Twist, E-Cadherin, and Uveal Melanoma Metastasis
William R Bell, Arielle Spitze, Laura Asnaghi, Michael L Coonfield, Charles G Eberhart. Johns Hopkins University School of Medicine, Baltimore, MD
Background: Metastatic spread is the main cause of death in patients suffering from uveal melanomas, but the molecular basis of tumor dissemination is only partially understood. Increased expression of proteins linked to epithelial mesenchymal transition (EMT) have been previously associated with invasion and metastasis in a number of cancers, but they have not been analyzed in uveal melanoma. We therefore examined expression of the EMT-associated protein Twist in uveal melanoma cell lines and in primary tumors. We also analyzed E-cadherin, which is frequently downregulated by Twist in metastatic carcinomas.
Design: Twist expression was analyzed using Western blots of protein extracts from four uveal melanoma cell lines (OCM1, OMM1, OM431), and by immunohistochemical analysis of a tissue microarray containing representative cores from 80 uveal melanomas. At least three intact cores were required for a tumor to be scored. We also examined E-cadherin levels using immunohistochemistry on the tissue microarray. A semiquantitative (0, 1+, 2+, 3+) scale was utilized for the immunohistochemical evaluations.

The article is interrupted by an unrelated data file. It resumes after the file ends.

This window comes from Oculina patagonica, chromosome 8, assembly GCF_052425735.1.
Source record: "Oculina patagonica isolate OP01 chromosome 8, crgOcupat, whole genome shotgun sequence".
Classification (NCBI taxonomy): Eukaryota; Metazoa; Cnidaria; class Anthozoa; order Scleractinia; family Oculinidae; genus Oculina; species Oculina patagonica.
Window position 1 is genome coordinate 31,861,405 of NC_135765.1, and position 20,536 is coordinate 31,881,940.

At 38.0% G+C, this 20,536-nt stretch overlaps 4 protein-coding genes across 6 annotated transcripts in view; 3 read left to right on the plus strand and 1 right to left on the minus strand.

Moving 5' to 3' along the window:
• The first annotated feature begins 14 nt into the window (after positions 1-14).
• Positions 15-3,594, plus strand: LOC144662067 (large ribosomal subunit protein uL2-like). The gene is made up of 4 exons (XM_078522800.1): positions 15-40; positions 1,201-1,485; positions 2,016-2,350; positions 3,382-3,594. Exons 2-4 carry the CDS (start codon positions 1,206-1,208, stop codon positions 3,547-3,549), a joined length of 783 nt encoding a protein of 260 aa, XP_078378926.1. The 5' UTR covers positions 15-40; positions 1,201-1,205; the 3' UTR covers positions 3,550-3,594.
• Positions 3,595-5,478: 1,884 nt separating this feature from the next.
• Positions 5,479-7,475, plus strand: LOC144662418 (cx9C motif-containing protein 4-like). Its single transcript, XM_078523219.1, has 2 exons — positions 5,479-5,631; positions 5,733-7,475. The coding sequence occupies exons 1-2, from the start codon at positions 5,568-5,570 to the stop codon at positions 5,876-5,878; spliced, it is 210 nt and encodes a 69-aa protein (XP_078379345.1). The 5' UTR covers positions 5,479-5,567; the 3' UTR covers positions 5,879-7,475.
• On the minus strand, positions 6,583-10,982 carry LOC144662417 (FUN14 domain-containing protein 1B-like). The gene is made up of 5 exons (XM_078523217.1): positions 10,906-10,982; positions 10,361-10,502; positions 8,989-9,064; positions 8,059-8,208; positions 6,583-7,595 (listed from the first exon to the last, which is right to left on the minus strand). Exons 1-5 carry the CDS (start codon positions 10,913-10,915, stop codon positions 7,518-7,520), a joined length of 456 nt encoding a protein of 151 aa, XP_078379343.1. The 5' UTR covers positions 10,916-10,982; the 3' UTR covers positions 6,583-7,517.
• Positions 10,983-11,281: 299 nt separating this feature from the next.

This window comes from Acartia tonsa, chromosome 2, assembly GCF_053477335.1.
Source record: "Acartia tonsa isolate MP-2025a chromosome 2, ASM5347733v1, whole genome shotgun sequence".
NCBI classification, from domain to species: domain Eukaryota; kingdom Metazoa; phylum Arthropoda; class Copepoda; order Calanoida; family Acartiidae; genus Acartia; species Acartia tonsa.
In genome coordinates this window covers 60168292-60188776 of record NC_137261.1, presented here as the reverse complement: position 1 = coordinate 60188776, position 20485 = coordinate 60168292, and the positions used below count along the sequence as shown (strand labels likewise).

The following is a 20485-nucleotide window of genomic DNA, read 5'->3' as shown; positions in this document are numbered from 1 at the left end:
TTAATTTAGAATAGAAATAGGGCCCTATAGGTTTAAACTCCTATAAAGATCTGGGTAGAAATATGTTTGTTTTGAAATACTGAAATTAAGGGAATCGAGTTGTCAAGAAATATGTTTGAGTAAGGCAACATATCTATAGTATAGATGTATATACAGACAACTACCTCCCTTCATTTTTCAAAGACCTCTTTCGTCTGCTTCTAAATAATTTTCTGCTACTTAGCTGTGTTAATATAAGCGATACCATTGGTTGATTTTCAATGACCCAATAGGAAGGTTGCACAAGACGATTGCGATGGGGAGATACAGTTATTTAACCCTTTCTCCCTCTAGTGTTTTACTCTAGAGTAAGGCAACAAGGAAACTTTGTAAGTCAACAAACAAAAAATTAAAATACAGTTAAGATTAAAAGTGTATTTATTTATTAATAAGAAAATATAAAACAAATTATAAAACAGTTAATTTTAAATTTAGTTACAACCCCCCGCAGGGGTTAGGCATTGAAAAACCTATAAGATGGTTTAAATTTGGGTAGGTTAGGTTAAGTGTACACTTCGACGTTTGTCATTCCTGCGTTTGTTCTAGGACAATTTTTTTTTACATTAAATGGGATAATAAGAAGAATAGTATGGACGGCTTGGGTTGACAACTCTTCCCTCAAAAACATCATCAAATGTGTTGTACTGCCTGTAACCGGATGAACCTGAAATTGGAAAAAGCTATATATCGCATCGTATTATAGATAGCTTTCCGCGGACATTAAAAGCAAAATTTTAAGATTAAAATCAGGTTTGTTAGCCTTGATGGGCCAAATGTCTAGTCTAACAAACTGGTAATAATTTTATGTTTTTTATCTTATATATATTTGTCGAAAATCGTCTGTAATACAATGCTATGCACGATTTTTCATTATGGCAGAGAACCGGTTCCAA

Results: Twist and N-cadherin were detected in protein extracts from all three uveal melanoma cell lines examined, while E-cadherin was present only in OCM3. Interestingly, the OCM3 cells expressing E-cadherin appeared to spread more slowly than the other two lines examined. Silencing of Twist expression with shRNA resulted in significant reduced invasion in vitro. On the tissue array, 72 cases had sufficient evaluable cores for analysis, and 27 of these (38%) had high levels (3+) of Twist. In the same 72 tumors, 18 (25%) had very low or absent (0 to 1+) expression of E-cadherin. Interestingly, 11 of the 18 tumors (61%) with low or absent E-cadherin had high levels of Twist, suggesting that Twist might repress E-cadherin expression in uveal melanoma. Statistical analysis of the immunohistochemical staining data in all 72 cases showed a trend towards a negative correlation between Twist and E-cadherin (p = 0.06, two-tailed Spearman test). Twist and E-cadherin expression did not appear to correlate with histopathological factors, metastasis, or overall survival, although clinical follow-up was only available for 25 patients with tumors represented on the array.
Conclusions: High levels of Twist protein expression are more common in uveal melanoma with low E-cadherin, suggesting a potential relationship between the two. However, OCM3 cells co-express both proteins, and the overall negative correlation on our tissue microarray was not statistically significant (p = 0.06).
Monday, March 19, 2012 11:15 AM
Platform Session: Section H, Monday Morning